US VP Pence arrives in Japan to focus on trade

Posted April 19, 2017

In one symbolic demonstration of the Trump administration's tough new approach, Pence made a decision to go outside his security arrangements to personally review the line between North and South Korea at the DMZ.

Pence reassured Prime Minister Shinzo Abe on Tuesday that the USA considers its alliance with Japan to be a cornerstone of security in the region.

The Trump administration is hoping that China will help rein in North Korea in exchange for other considerations.

At Saturday's parade to mark the 105th birth anniversary of founder president Kim Il Sung, North Korea displayed six Pukkuksong submarine-launched ballistic missiles (SLBM) for the first time, towed behind trucks painted in North Korean navy camouflage.

"All options are on the table" in pushing for an end to Pyongyang's nuclear programme, Pence said, adding that the era of United States "strategic patience" in dealing with the regime was over. Speaking to reporters, Pence said: "It is our belief by bringing together the family of nations with diplomatic and economic pressure we have a chance of achieving a freeze on the Korean Peninsula".

Pence arrived in South Korea hours after North Korea conducted its latest test of a ballistic missile, which exploded within a few seconds, and amid a weekend of fanfare in North Korea, during which the regime showed off what appeared to be new missiles created to reach the United States.

Acting president Hwang Kyo-ahn shakes hands with U.S. Vice President Mike Pence in Seoul on Monday.

The plan was for the vice president to stay inside the glass enclosed Freedom House at the DMZ and not step outside towards the military demarcation line (MDL), where North Korean soldiers are standing.

Prime Minister Shinzo Abe, however, is pushing to expand the military's role and legislation was passed in 2015 that could see troops engage in overseas combat for the first time since the end of World War II. "But dialogue for the sake of having dialogue is meaningless".

As tensions mount Mr Trump has sent an "armada" of warships to the Korean Peninsula. There had been expectations the North would also carry out its sixth nuclear test, but no test occurred.

Vice President Pence looks toward North Korea from the Demilitarized Zone, near the village of Panmunjom, South Korea, on Monday.

To protect South Korea from North Korean missiles, the conservative government of former president Park Geun-hye agreed in July to deploy the Terminal High Altitude Area Defense (THAAD) system.

Zhongnanhai sells the trucks to a dealer in the border city of Dandong before they are resold to North Korea, he said.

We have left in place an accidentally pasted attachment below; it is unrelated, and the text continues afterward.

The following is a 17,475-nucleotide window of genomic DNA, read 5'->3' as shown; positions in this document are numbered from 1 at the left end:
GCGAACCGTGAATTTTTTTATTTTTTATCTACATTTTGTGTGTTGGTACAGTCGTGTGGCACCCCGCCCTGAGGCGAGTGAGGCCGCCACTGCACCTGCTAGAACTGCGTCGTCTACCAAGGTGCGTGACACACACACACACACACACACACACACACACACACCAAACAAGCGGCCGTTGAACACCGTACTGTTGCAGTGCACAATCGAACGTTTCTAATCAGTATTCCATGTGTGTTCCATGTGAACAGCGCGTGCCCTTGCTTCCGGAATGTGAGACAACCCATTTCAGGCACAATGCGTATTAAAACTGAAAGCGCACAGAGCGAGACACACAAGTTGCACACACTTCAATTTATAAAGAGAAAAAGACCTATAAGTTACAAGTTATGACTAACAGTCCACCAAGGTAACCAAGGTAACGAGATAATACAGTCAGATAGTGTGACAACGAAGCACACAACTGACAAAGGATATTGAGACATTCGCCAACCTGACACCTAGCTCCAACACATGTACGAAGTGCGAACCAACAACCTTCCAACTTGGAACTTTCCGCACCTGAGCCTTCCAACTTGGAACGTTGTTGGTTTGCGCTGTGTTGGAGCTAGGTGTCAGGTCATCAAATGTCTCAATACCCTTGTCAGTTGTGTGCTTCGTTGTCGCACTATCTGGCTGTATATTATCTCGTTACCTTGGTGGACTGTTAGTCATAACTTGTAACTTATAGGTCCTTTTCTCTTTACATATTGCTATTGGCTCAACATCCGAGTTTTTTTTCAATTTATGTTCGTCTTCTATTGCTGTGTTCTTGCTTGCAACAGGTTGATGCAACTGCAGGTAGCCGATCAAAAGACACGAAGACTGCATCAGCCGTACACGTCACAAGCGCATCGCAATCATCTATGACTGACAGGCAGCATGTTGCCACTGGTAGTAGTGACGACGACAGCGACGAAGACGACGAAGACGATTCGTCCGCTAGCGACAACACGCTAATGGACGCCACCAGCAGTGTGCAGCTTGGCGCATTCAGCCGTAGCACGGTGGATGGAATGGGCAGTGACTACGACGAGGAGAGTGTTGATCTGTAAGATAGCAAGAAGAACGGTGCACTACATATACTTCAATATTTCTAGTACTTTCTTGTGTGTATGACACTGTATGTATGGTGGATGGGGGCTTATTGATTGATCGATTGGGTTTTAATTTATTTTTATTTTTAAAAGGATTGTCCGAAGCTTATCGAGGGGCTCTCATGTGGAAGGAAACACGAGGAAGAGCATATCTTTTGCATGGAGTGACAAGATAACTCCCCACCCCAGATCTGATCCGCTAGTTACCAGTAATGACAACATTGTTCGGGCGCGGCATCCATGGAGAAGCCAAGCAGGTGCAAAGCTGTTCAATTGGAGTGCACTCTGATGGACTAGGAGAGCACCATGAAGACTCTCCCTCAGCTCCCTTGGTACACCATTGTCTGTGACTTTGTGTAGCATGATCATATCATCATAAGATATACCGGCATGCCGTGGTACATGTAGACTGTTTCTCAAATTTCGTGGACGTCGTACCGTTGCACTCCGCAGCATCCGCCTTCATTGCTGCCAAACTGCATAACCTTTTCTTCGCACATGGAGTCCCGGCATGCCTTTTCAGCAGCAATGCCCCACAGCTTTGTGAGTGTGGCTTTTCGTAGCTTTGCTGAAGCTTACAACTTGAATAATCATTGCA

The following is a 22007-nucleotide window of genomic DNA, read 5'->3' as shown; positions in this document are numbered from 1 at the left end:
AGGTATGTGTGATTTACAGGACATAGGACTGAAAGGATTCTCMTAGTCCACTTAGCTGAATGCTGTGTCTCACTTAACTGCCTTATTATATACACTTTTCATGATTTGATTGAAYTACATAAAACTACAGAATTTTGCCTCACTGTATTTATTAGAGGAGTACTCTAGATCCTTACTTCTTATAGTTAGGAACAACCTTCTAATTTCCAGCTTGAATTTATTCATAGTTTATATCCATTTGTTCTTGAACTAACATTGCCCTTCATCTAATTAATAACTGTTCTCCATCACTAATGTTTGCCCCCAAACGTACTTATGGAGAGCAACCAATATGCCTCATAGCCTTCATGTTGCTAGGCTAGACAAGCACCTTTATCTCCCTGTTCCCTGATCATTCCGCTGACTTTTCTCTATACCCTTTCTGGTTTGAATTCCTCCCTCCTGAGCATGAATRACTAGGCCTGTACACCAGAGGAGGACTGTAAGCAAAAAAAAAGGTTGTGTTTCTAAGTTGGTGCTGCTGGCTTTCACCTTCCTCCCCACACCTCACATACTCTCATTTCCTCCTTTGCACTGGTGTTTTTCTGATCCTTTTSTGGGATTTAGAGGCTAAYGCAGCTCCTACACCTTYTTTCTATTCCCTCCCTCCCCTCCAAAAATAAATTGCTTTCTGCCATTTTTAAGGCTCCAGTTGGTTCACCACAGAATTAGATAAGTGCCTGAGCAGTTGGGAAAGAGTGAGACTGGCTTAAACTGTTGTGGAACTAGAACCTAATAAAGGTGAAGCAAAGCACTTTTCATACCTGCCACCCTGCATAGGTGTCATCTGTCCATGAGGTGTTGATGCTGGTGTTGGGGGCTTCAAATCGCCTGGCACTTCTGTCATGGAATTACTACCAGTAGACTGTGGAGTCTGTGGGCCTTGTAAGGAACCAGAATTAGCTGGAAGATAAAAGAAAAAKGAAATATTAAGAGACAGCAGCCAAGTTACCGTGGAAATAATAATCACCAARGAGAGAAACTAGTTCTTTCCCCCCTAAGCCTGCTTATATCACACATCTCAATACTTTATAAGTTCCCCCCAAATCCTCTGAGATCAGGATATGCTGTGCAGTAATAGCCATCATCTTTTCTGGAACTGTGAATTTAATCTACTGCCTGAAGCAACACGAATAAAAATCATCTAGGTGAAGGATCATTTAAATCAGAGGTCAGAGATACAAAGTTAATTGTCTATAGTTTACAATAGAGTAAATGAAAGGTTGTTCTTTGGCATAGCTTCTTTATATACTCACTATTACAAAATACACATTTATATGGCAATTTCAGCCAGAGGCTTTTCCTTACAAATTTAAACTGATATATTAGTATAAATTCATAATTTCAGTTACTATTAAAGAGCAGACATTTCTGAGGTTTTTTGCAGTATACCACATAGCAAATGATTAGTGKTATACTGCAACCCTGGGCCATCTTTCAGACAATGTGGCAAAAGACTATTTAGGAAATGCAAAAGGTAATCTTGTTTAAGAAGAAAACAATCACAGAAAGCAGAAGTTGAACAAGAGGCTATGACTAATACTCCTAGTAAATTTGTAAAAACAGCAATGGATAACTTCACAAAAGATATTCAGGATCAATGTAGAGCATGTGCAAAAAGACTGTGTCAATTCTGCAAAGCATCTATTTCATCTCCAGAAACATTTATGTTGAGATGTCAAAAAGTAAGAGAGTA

None of that solves the deep and serious challenges that the United States and its allies face in the region, with the North Korean nuclear threat at the top of that list.

Another official, speaking on condition of anonymity to discuss an intelligence matter, said the missile was a Scud variant that the US calls a KN-17.

While Japan's trade surplus with the much smaller than China's, Trump has decried the imbalance, especially in auto exports.

Denmark was senior Pentagon policy official for Asia under Obama.

In the past, Mr Trump has taken to Twitter to say North Korea was "behaving very badly" and "playing" with the US.

"The North Korean regime is a criminal enterprise".

Critics have accused Ahn of lacking principles on national security, saying he reversed his position to accept the deployment of a USA missile defense system in South Korea.

The North's Foreign Ministry said the missile launches were part of a normal process of building up the country's defences and economy.

Terry said she sees the Trump administration's approach as "an intensification of Obama's sanctions approach", adding it is yet unclear what is replacing strategic patience.

"The disturbing the global peace and stability and insisting on the gangster-like logic that its invasion of a sovereign state is "decisive, and just, and proportionate" and contributes to "defending" the worldwide order in its bid to apply it to the Korean Peninsula as well". Mike Pence is hoping to reassure Tokyo, a key ally, amid rising tensions over North Korea.

The White House foreign policy adviser traveling with Pence told reporters that the type of missile that North Korea tried to fire on Sunday was medium-range, and that it exploded about 4 to 5 seconds after it was launched.

The White House is also hoping the discussions will open the doors for United States goods and attract infrastructure investment.

North Korea has conducted five nuclear tests, including two previous year.